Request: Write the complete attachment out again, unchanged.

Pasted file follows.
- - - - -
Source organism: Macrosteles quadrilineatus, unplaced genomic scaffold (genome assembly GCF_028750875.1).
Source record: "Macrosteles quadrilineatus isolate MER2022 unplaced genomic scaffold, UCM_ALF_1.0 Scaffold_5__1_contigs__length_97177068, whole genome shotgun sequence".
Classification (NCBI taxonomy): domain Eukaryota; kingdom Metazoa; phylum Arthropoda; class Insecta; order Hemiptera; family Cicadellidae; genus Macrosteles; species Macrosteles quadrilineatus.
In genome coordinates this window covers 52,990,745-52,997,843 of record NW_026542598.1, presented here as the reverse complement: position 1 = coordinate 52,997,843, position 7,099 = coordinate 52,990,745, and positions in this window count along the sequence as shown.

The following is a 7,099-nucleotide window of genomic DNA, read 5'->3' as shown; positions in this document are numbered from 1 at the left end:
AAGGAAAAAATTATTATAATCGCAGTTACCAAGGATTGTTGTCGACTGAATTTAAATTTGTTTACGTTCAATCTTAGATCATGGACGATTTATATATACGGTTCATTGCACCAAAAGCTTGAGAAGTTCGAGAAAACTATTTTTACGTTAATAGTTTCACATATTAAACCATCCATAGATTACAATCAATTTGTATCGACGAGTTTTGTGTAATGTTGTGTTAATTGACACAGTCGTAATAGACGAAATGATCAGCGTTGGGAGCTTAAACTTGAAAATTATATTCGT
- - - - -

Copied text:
Source organism: Macrosteles quadrilineatus, unplaced genomic scaffold (genome assembly GCF_028750875.1).
Source record: "Macrosteles quadrilineatus isolate MER2022 unplaced genomic scaffold, UCM_ALF_1.0 Scaffold_5__1_contigs__length_97177068, whole genome shotgun sequence".
Classification (NCBI taxonomy): domain Eukaryota; kingdom Metazoa; phylum Arthropoda; class Insecta; order Hemiptera; family Cicadellidae; genus Macrosteles; species Macrosteles quadrilineatus.
In genome coordinates this window covers 52,990,745-52,997,843 of record NW_026542598.1, presented here as the reverse complement: position 1 = coordinate 52,997,843, position 7,099 = coordinate 52,990,745, and positions in this window count along the sequence as shown.

The following is a 7,099-nucleotide window of genomic DNA, read 5'->3' as shown; positions in this document are numbered from 1 at the left end:
AAGGAAAAAATTATTATAATCGCAGTTACCAAGGATTGTTGTCGACTGAATTTAAATTTGTTTACGTTCAATCTTAGATCATGGACGATTTATATATACGGTTCATTGCACCAAAAGCTTGAGAAGTTCGAGAAAACTATTTTTACGTTAATAGTTTCACATATTAAACCATCCATAGATTACAATCAATTTGTATCGACGAGTTTTGTGTAATGTTGTGTTAATTGACACAGTCGTAATAGACGAAATGATCAGCGTTGGGAGCTTAAACTTGAAAATTATATTCGT